This animal came up in Doug Wilgis's crab trap! He was in Bodega Bay, off the Estero de San Antonio, on November 12th. The trap had been set at about 25 fathoms (150 feet). This curious animal was about 4 inches (10 cm) long. Do you recognize it?
I've mentioned this type of animal on the blog before (a couple of years ago), but I haven't shown this stage — because I've never seen it!
This is the solitary stage of a salp (or pelagic tunicate) called Thetys vagina. Note the two fascinating amber-colored projections — they're on the back end. And I'm sure you can also see the banding in the mid-section. These are muscle bands that the salp uses for swimming and pumping water for filter-feeding.
A salp spends its entire life in the open ocean. Its life cycle includes two stages — a solitary stage and an aggregate stage. [For comparison, on 30 July 2012, I showed a picture of a Thetys from the aggregate stage.]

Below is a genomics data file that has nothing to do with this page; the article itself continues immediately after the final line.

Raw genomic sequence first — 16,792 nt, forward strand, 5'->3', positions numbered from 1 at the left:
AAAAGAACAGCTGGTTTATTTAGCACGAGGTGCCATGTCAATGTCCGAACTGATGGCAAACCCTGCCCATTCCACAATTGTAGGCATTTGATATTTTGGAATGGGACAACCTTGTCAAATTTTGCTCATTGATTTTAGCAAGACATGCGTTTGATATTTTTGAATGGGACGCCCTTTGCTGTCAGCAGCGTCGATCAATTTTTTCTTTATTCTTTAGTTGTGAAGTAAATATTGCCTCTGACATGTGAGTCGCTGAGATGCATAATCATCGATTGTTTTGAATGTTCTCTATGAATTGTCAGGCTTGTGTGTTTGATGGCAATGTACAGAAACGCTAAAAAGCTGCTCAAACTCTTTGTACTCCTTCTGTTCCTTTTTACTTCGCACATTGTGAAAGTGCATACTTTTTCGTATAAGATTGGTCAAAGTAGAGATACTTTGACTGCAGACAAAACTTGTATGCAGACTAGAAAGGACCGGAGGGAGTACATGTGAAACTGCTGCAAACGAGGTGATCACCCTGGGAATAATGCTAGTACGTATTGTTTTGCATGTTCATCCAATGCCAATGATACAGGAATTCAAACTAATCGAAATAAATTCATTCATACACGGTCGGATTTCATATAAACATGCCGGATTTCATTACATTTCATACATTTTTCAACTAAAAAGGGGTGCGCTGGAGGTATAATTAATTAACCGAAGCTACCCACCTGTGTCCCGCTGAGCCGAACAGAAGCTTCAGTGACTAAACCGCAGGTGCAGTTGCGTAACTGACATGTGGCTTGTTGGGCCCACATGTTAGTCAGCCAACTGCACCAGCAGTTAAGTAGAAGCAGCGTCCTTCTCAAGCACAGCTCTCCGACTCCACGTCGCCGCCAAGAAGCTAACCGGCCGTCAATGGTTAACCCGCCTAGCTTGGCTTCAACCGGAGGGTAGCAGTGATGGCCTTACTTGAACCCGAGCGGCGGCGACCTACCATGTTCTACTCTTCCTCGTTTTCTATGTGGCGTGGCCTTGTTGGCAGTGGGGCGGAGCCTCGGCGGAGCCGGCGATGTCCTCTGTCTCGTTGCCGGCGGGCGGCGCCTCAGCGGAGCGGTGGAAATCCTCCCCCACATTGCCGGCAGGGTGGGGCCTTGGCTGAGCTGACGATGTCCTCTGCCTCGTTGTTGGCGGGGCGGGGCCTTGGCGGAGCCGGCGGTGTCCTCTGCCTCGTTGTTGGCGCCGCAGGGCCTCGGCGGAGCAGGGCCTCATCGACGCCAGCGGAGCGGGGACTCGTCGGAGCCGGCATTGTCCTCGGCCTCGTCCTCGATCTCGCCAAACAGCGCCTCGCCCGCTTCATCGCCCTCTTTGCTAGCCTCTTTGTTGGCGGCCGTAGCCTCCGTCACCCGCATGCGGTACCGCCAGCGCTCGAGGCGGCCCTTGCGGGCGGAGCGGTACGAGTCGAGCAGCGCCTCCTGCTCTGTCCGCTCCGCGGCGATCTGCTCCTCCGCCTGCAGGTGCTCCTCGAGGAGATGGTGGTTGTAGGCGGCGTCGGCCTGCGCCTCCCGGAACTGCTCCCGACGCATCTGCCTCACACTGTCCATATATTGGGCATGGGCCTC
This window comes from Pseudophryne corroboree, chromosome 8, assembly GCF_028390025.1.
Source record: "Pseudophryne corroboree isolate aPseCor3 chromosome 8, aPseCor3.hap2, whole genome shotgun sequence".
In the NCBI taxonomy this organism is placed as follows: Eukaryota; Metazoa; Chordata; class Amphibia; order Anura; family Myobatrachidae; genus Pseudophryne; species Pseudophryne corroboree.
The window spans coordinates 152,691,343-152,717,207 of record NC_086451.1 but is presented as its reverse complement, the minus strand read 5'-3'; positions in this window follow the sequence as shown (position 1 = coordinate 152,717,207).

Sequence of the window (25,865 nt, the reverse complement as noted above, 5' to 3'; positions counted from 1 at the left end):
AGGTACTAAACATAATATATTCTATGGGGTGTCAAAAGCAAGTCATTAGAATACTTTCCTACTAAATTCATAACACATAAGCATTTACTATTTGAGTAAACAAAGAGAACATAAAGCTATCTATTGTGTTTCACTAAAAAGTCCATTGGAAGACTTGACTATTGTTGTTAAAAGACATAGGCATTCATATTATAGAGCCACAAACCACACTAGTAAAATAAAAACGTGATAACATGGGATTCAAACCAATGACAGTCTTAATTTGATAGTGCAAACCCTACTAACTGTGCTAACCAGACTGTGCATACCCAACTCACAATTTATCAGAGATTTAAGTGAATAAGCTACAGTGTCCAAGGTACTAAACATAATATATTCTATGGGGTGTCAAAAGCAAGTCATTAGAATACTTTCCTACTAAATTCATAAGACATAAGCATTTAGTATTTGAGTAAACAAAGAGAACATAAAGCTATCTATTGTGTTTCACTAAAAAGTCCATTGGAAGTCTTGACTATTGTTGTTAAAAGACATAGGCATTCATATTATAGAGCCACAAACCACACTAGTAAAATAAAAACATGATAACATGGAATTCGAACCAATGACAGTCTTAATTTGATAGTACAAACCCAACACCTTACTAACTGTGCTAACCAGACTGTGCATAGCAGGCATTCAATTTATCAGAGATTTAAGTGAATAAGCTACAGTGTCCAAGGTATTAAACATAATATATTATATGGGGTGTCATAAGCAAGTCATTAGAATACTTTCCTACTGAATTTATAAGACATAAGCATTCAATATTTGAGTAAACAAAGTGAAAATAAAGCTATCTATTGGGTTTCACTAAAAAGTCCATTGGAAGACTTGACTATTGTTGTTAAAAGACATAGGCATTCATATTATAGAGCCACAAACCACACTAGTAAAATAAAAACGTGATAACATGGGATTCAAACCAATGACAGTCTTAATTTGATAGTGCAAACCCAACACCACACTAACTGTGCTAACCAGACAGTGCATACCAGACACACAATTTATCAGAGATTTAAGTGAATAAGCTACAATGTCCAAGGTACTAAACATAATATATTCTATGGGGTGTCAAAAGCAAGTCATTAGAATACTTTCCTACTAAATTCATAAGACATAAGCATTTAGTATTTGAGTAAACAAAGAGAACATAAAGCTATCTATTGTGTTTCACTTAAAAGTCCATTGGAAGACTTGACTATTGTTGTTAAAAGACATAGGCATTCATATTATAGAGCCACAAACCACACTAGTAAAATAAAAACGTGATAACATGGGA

The solitary stage shown in Doug's picture is asexual and produces chains of aggregates (shown in my July 2012 picture, and see below). The aggregate stage is sexual and produces the solitary stage.
In late October, I found some small aggregate stage Thetys washed up on the beach, which made me wonder if there were some actively reproducing solitary stage individuals around. Doug's observation confirms that there are!
Here are the small aggregate stage individuals that I encountered in October (see below). They don't look like much after being washed up on the sand, but I thought it would be useful to document these smaller individuals.
You can see that the first is ~8 cm (3 inches) long, and the second is only ~4 cm (1.5 inches) long.
I'm very thankful to Doug for sharing his picture. Not many people get to see these offshore animals, so it's fun to pass along this story to you!